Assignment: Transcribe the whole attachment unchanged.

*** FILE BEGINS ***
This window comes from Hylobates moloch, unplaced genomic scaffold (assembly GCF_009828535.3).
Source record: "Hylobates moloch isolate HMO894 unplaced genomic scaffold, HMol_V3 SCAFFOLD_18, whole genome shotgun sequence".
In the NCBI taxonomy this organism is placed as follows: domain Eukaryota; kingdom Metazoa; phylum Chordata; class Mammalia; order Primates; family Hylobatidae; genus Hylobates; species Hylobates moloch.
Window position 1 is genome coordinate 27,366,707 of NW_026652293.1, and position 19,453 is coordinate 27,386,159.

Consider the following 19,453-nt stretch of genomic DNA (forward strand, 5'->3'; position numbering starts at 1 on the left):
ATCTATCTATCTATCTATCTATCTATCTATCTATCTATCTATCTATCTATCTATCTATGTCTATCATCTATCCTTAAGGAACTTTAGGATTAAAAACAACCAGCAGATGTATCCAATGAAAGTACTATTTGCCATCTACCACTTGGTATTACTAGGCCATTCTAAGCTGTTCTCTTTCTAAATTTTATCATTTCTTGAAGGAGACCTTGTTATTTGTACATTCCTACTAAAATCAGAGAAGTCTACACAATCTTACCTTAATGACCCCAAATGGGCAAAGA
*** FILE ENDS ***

This window comes from Hylobates moloch, unplaced genomic scaffold (assembly GCF_009828535.3).
Source record: "Hylobates moloch isolate HMO894 unplaced genomic scaffold, HMol_V3 SCAFFOLD_18, whole genome shotgun sequence".
In the NCBI taxonomy this organism is placed as follows: domain Eukaryota; kingdom Metazoa; phylum Chordata; class Mammalia; order Primates; family Hylobatidae; genus Hylobates; species Hylobates moloch.
Window position 1 is genome coordinate 27,366,707 of NW_026652293.1, and position 19,453 is coordinate 27,386,159.

Consider the following 19,453-nt stretch of genomic DNA (forward strand, 5'->3'; position numbering starts at 1 on the left):
ATCTATCTATCTATCTATCTATCTATCTATCTATCTATCTATCTATCTATCTATCTATGTCTATCATCTATCCTTAAGGAACTTTAGGATTAAAAACAACCAGCAGATGTATCCAATGAAAGTACTATTTGCCATCTACCACTTGGTATTACTAGGCCATTCTAAGCTGTTCTCTTTCTAAATTTTATCATTTCTTGAAGGAGACCTTGTTATTTGTACATTCCTACTAAAATCAGAGAAGTCTACACAATCTTACCTTAATGACCCCAAATGGGCAAAGA